“Yes, we’re doing well but we’re not rich or anything like that.”
This is a common attitude (whether spoken or unspoken) that I have picked up on in the western world. No one ever really accepts that they are rich. Or doesn’t want to believe it. There will always be those who are wealthier than we are. There will always be a better house, a newer vehicle, or fancier shoes that we could own. There will always be a salary that is larger than our current one. A cool trip we wish we could afford to go on. To be fair, rich is a very subjective word.
However, as a western society there seems to be a ubiquitous recognition that most of us are privileged.
Blessed. Lucky. Fortunate.
The other day I had a day off. (Thankfully I do not have to work 7 days a week to survive!) And on this day off I went to the doctor and received medical attention without paying anything. Then I went to a bank to activate a credit card. At the bank, not only was there no charge, but I was welcomed with a free cup of coffee and a cookie. I then had a leisurely time in a beautiful park.
I am rich.
I would like to go a step further and say that you too are rich. I don’t just mean emotionally “rich” with wonderful family and friends as commonly spoken around the Thanksgiving table. I mean materially rich. Wealthy. Prosperous. I’m speaking in terms of hard cash money. I earn minimum wage and live under my parent’s roof, and I am rich.
If I were to work 35 hours a week for 49 weeks of the year at McDonalds earning minimum wage (11.25 Canadian dollars per hour in my province) I would earn about $19,294 a year. According to the global rich list I would still be in the top 8% of the richest people in the world! To put it in different terms, the website writes that my monthly salary alone could pay the salaries of 56 doctors in Kazakhstan! It would take the average labourer in Ghana 93 years to earn what I would make in a year! May I remind you that this is from a minimum wage job at a fast food restaurant working 35 hours a week!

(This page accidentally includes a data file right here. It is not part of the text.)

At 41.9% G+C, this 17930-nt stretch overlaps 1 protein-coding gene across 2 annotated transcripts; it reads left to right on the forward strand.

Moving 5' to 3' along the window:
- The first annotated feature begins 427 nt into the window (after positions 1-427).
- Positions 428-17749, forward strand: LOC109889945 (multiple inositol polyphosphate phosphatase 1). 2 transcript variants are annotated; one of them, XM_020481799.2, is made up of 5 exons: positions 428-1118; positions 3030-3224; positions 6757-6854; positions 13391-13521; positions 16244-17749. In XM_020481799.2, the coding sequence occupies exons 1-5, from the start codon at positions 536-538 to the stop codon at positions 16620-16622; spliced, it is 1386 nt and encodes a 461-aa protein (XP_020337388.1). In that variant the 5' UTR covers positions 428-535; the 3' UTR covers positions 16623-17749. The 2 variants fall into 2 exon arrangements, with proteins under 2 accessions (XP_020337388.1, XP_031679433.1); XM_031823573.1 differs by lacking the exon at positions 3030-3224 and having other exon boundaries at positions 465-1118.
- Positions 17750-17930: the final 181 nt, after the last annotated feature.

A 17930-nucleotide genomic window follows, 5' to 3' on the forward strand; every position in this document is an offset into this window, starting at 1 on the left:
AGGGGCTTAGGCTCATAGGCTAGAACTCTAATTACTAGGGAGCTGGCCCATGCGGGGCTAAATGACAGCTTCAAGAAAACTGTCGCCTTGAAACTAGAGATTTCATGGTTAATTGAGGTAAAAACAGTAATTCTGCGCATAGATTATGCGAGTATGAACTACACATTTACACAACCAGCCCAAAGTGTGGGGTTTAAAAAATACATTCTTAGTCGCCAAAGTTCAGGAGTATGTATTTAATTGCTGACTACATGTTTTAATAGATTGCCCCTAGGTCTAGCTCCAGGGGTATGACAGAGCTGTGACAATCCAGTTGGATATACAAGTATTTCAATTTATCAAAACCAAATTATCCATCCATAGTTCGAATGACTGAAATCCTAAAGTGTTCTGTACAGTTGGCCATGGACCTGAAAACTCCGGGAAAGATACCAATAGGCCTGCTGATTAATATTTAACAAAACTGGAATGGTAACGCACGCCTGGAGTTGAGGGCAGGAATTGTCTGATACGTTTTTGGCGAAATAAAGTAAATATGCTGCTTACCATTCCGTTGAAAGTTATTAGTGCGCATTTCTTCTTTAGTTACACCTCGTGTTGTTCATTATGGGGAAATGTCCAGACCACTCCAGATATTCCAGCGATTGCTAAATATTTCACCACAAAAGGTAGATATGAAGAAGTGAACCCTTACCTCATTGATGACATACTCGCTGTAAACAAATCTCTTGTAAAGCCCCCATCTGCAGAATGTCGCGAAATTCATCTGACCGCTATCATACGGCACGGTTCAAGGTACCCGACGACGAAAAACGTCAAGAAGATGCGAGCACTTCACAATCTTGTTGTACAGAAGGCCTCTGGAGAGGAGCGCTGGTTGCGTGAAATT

I realize that the comparison is not as simple is that. The cost of living varies in different countries and it is not as black and white a comparison as it seems. But still, isn’t that incredibly sobering and eye-opening!?
Will you sleep in a bed tonight? Do you eat at least two meals a day? Do you have a job? Do you drive a car? Do you own a smart phone? Did you drink clean water today? Did you (or do you) go to school? Do you have access to medical attention?
You are rich.
There really is no amount of statistics or scenarios that can make that sink in. We are so easily caught up in the overwhelming pace and isolation of our day to day lives that it is easy to forget to be thankful. We are too busy and isolated to care (or even think) about someone else in great need.
It was only in the last couple months whilst living in Cape Town, South Africa (a city with vast economic inequality) that God has shown me just how privileged I have been. Every meal holds a new meaning when you can walk down the street and give your food to a person who doesn’t have any. But even there it is easy to live in an isolated bubble of privilege.
This piece was not written to condemn or bring guilt. It does not hold any new, profound thought. However, it is often the simple things that we forget.
You and I are rich.
May we use our wealth to bless others and love our neighbours (both locally and internationally) as ourselves. May we be thankful for our lives and driven into action. May we use our fortune to love with the never ending love of God.
See How Rich You Are…
Click Here: The Global Rich List